Many counselor clinicians contact me in a panic over writing a mission statement (which includes a purpose section) as part of applying for federal recognition as a 501(c)(3) not-for-profit corporation (tax-exempt). Although this can indeed be scary, it needn’t be overly confusing.

The IRS page at the time of this writing gives the basic parameters for this status. Please note that you do NOT have to meet all of these requirements.

“The exempt purposes set forth in section 501(c)(3) are charitable, religious, educational, scientific, literary, testing for public safety, fostering national or international amateur sports competition, and preventing cruelty to children or animals. The term charitable is used in its generally accepted legal sense and includes relief of the poor, the distressed, or the underprivileged; advancement of religion; advancement of education or science; erecting or maintaining public buildings, monuments, or works; lessening the burdens of government; lessening neighborhood tensions; eliminating prejudice and discrimination; defending human and civil rights secured by law; and combating community deterioration and juvenile delinquency.”

In short, what public good are you going to provide? Let’s face it. If the NFL was able to go so long as a tax-exempt organization (it announced it was voluntarily going to give its status up after an outcry on social media), your therapeutic program has a great chance of qualifying, provided that you do more than simply offer the occasional sliding fee for a client. A solid mission statement and purpose can mean so much in terms of a successful application. Give it some thought, explore examples and write multiple drafts before submitting.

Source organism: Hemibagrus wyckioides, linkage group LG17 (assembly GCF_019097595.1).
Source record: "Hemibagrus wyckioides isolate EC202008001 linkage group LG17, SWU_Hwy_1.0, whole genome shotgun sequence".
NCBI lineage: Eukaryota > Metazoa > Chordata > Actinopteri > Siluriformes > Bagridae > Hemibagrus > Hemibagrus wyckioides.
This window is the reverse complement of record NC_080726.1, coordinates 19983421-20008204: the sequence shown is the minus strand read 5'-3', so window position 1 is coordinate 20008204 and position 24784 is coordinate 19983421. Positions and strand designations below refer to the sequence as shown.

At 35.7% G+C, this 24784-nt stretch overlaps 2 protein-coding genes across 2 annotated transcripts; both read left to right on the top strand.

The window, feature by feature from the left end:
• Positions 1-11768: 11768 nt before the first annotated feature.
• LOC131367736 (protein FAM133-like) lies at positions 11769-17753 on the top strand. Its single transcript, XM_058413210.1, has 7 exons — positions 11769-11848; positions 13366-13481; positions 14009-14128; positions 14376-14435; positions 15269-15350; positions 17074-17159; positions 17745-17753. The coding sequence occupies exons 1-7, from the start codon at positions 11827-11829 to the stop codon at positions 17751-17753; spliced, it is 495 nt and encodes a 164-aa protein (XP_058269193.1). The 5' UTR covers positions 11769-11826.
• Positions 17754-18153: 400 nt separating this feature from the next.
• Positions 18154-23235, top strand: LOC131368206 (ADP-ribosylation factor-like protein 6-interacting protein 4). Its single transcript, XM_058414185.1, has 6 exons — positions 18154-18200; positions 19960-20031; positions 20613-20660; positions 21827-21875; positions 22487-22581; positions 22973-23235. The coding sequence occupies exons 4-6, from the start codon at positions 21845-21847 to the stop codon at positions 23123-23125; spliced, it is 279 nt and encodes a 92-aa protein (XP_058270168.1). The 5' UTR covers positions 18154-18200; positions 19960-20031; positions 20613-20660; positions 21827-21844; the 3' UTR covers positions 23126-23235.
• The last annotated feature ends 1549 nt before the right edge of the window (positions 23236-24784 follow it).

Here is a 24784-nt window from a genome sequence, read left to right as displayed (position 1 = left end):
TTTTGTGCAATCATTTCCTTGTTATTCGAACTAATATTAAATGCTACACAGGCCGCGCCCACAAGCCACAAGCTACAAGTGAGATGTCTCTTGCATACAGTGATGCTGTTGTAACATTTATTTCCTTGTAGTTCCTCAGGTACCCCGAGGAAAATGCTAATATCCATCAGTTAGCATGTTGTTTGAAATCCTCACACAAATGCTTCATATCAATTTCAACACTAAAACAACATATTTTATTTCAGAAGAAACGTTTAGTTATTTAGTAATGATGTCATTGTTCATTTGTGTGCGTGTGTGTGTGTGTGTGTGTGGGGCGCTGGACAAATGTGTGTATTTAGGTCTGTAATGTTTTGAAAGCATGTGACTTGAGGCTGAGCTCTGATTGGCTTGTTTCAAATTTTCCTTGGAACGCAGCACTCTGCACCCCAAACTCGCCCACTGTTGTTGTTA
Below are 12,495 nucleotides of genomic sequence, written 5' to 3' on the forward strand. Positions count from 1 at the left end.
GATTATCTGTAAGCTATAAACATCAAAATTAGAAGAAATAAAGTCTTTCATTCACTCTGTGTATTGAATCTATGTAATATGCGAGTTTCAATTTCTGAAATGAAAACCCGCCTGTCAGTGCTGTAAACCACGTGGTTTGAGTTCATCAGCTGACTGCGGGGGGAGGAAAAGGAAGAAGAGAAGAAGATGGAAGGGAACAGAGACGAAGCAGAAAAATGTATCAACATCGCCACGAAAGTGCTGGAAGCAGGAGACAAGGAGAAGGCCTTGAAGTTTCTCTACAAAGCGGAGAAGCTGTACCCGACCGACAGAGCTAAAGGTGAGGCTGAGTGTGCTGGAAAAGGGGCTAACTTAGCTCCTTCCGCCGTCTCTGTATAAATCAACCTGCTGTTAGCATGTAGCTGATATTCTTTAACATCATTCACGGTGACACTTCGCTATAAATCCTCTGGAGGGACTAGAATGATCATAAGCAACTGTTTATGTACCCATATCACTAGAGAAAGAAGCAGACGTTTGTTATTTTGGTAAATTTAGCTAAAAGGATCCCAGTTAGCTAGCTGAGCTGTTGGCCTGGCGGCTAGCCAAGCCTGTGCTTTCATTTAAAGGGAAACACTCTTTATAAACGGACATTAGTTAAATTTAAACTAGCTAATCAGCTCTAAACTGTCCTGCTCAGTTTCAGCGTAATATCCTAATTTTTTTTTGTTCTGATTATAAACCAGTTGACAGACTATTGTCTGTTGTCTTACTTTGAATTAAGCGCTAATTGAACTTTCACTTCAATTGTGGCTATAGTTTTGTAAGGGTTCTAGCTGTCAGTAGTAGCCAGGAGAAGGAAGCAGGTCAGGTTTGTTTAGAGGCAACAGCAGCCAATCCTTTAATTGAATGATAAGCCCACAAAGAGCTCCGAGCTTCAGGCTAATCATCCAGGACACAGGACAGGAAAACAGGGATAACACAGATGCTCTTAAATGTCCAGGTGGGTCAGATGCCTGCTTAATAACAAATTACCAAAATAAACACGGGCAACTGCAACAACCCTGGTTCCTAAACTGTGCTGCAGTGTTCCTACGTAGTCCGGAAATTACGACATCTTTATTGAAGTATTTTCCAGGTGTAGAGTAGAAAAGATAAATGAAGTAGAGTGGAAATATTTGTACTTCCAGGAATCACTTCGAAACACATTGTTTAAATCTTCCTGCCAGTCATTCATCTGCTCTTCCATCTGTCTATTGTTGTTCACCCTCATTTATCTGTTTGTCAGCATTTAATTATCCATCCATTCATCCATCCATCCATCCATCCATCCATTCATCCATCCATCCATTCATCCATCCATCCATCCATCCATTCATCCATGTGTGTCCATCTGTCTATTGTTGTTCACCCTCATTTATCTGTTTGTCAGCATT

What is your mission?

Think of your mission statement as the rudder of the ship you will be traveling on. It helps maintain control and direction and limit the scope of the trip you are taking. The mission statement is your chance to give a clear definition of what you are seeking to accomplish as a nonprofit.

Although the mission statement can be adjusted as needed, much like the rudder, it is typically adjusted slowly so as not to upend what you have been doing. Maintaining balance is key, especially in a rough sea. For instance, when my charity was founded, our main stated mission was to give equal and open access to behaviorally based therapeutic counseling services regardless of ability to pay. As we progressed and expanded not only our physical size but also our staffing, we incorporated additional services and periodically made adjustments to our mission statement.

It is vital to craft a mission statement that clearly states what you aim to do while also keeping in mind that you need to meet certain criteria to become a 501(c)(3). More information is available at


What is your purpose?

Don’t worry if your mission statement fails to capture everything you are going to do as a charity. You will also be required to clearly state the purpose of the corporation (nonprofits are corporations in the eyes of the law and, as such, are owned by no one person or group; in effect, they own themselves).